In 2006, Ann and I signed up for a ‘pilgrimage’ through Spain and Italy sponsored by Saint Joseph’s University. The school encouraged faculty to follow in the footsteps of Saint Ignatius, learning as they went about the Ignatian ideals of Catholic education. While Ann went and learned about cura personalis, or care of the whole person, I snuck along to study cura porcinalis, the curing of the whole pig. Secretly, stealthily, the only feet I wanted to follow were the little trotters of the famed Iberian black pig.
Much to my surprise, a pilgrimage turns out to be a great way to see a country. Turns out, most people go to Spain to see churches and drink wine anyway. So going with Jesuits is like getting back stage passes to the show. You get to see the big churches like the Gaudi, and you also get to see the little dark places with their bone-filled ossuaries. You get to cut through lines, and if you stay in Montserrat, you get to stay at the monastery that is usually off limits to tourists at night.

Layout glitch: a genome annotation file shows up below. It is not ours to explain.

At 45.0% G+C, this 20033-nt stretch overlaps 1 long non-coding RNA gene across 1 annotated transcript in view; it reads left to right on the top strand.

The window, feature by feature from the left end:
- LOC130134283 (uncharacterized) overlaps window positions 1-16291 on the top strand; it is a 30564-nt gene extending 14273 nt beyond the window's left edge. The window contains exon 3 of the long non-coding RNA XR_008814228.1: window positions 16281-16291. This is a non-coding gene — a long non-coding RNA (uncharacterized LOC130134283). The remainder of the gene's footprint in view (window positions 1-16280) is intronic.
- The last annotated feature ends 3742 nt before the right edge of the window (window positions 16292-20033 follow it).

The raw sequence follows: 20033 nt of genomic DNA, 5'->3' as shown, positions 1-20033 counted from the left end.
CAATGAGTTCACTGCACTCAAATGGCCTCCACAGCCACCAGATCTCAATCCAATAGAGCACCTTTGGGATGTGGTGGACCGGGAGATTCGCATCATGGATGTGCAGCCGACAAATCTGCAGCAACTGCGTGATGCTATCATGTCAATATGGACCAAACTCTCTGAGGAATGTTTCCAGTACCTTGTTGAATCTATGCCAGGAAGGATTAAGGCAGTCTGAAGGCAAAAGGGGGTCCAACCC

Monserrat is a surreal “serrated” geological formation. Driving from the countryside, you really understand why it had spiritual significance for so many people. You drive for hours by bus across the flatlands, hot and hung over from last night’s wine. You can only imagine what it might have been like to cross by horse or foot. Then, all of the sudden, this knife of otherworldly pink conglomerate juts up, precisely where a mountain range shouldn’t be. So naturally, ones first impulse is to build a church on it, or a monastery, or a chapel, or a shack to meditate in. And while the first monks to climb that slope must have been armed with pitons and crampons, the whole surreal image is now made complete with a funicular railway sliding up and down the middle of it. It’s like some sort of Disneyland theme park for Benedictines.